Astoria Eats, a new Queens-based food delivery platform that launched earlier this week, is looking to provide a local, more cost-effective alternative so restaurants don’t have to rely on larger third-party delivery companies like Grubhub and UberEats.
Already, the platform has signed on seven Astoria restaurants including popular Bangladeshi establishment Boishakhi and Greek spot Zenon Taverna. For now, the focus is local, and the delivery platform is meant to be a precursor to a planned new food hall in the neighborhood. Queens blogger Joe DiStefano is spearheading the delivery platform and has partnered with a development group which hopes to bring the food hall to the neighborhood as part of its massive, proposed mixed-use development in the area.
Astoria Eats is launching at a time when restaurants have had to increasingly rely on delivery service due to the constantly shifting guidelines in the city amid the COVID-19 pandemic. Unlike major third-party companies that are known for their exorbitant fees, Astoria Eats is charging restaurants a nominal amount right now.
For each order made on the platform, participating restaurants pay a credit card processing fee of 30 cents and 2.79 percent of the food bill, a 29-cent flat fee per order charged by order processing system Bbot, and a delivery charge as determined by the restaurant. Diners have to pay a $1 administrative fee per order that goes toward Astoria Eats’ operational costs, and a portion or all of the delivery fee.
If a restaurant uses its own delivery staff, it can set a delivery fee independently. Astoria Italian restaurant Ornella, for instance, which is on the platform, charges its customers a flat $2.50 fee for the use of its hired delivery workers. A restaurant can also employ the Astoria Eats platform’s delivery integration with DoorDash and restaurant courier service provider Relay for a price that the restaurant can then decide to pass on to the customer. Astoria gastropub Mar’s uses Relay, and covers 50 cents of Relay’s $5.50 delivery cost, leaving the customer to pay the remaining $5.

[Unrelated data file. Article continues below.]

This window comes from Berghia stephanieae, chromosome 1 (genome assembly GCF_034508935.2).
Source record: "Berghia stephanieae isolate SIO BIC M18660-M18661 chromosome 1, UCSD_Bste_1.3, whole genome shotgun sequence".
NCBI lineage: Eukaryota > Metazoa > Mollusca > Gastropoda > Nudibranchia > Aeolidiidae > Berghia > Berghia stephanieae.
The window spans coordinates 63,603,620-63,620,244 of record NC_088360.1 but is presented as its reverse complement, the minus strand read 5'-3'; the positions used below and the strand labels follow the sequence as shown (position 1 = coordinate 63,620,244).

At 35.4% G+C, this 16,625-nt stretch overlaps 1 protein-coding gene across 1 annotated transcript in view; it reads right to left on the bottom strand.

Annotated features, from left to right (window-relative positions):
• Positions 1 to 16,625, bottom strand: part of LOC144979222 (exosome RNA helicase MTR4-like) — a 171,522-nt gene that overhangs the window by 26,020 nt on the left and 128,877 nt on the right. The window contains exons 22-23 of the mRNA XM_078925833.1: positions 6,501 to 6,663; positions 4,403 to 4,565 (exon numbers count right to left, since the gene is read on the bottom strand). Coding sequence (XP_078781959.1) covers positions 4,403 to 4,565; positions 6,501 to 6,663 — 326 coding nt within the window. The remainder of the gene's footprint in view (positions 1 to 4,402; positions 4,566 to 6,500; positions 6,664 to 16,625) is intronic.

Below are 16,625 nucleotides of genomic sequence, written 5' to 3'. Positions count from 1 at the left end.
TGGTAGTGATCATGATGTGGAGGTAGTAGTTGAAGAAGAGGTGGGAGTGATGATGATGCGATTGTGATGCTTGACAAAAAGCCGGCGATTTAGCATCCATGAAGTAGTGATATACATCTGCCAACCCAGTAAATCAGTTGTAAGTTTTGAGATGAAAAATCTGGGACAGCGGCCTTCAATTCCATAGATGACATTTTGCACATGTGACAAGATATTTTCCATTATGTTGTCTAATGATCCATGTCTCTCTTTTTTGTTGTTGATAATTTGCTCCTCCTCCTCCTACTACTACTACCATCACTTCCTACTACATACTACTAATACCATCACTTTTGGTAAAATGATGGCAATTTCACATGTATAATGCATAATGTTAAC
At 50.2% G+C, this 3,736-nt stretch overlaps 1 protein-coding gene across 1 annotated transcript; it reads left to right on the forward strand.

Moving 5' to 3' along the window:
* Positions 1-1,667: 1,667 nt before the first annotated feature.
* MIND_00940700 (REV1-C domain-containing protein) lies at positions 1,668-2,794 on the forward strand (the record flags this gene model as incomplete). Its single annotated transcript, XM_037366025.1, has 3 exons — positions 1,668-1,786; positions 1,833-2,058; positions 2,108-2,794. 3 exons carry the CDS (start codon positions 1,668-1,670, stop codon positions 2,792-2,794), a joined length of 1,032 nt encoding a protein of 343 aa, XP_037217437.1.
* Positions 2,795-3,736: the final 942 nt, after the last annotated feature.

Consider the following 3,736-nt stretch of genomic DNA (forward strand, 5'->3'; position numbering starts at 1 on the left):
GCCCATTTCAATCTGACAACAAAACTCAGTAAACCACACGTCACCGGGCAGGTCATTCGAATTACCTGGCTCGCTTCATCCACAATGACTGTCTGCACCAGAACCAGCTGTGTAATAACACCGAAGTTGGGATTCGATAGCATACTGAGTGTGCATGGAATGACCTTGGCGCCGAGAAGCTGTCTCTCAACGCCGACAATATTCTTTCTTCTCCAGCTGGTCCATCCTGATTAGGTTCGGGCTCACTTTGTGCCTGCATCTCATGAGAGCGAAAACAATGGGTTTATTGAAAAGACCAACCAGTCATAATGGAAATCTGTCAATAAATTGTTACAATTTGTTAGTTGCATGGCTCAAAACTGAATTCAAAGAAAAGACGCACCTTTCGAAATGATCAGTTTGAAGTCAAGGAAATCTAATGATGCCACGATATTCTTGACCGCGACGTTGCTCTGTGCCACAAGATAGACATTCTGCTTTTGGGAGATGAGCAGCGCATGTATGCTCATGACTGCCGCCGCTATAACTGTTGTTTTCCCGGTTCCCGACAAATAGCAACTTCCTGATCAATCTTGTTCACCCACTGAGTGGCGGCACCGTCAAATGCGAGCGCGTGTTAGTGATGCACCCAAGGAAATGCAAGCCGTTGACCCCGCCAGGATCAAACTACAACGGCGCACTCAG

In comparison, delivery services like Grubhub charge restaurants a 20 percent marketing fee, 10 percent delivery fee, and a processing fee that combines 30 cents plus 3.05 percent of each order — though a temporary pandemic-related law prevents these companies from charging more than 20 percent per order at present in New York City. On average, diners using Astoria Eats will pay a couple of dollars more per order than Grubhub or UberEats, and restaurants end up paying close to nothing in comparison.
In addition, Astoria Eats is absorbing some other tertiary costs for restaurants like paying for the tablets used for online transactions, the monthly subscription fee to Bbot, and marketing expenses for press coverage, advertising, and social media.
The new platform is a relief for businesses that have signed up so far. For Astoria Bier & Cheese, on Ditmars Boulevard, the platform means paying less to third-party delivery companies. Sales dropped 91 percent for the restaurant by last summer but gradually picked up during the holiday season toward the end of last year. The constantly changing COVID-19-related guidelines, however, have continued to make business unpredictable, says restaurant owner Rick White. He’s now relying on this new platform, but is also sprucing up his own restaurant’s website at the same time to allow for direct orders and deliveries so he’s never fully reliant on a third-party service.
“It’s been tough,” says White. “We’ve been trying to find a way to be able to reduce those commissions and fees. I think that’s really what we need to do more of just to keep our heads above water right now.”
More restaurants are set to join the platform in the coming weeks, including a pizzeria and a Greek restaurant, a spokesperson for Astoria Eats says. Though it’s not yet clear when or if the delivery platform’s corresponding food hall will ever materialize — developers are hoping for a 2023 groundbreaking on the overall project. The mega-development — helmed by Kaufman Astoria Studios, Silverstein Properties, and BedRock Real Estate Partners — has faced pushback from the local community including City Council member Jimmy Van Bramer, who denounced the development for being “wildly out of character,” for the neighborhood. Still, Astoria Eats is forging ahead for now.
“We envision this as a long-term initiative and we’re confident/optimistic based on the broad support we’ve received in the community for Innovation QNS [the development project] that the plan will come to fruition, so we’re not ready to speculate about what will happen if it doesn’t,” says the Astoria Eats spokesperson in an email.
DiStefano, who is charged with creating the line up for both the Astoria Eats platform and proposed food hall, tells Eater in an email, “I’m so excited to showcase the very best of Astoria’s diverse dining scene, from newfangled creations like the bonkers Mr. Crispy sandwich from Astoria Bier & Cheese to sumptuous traditional Bangladeshi biryanis from Boishakhi.”
Here’s a full list of all the restaurants on the platform right now:
- Astoria Bier & Cheese Ditmars Boulevard (cheese and charcuterie)
- Boishakhi (Bangladeshi)
- Duzan (Middle Eastern)
- Mar’s (Gastropub)
- Ornella (Italian)
- Tacuba (Mexican)
- Zenon Taverna (Greek and Cypriot)
Caroline Shin is a food and culture journalist and founder of the Cooking with Granny video and event series, where diverse immigrant grandmothers teach recipes and tell stories.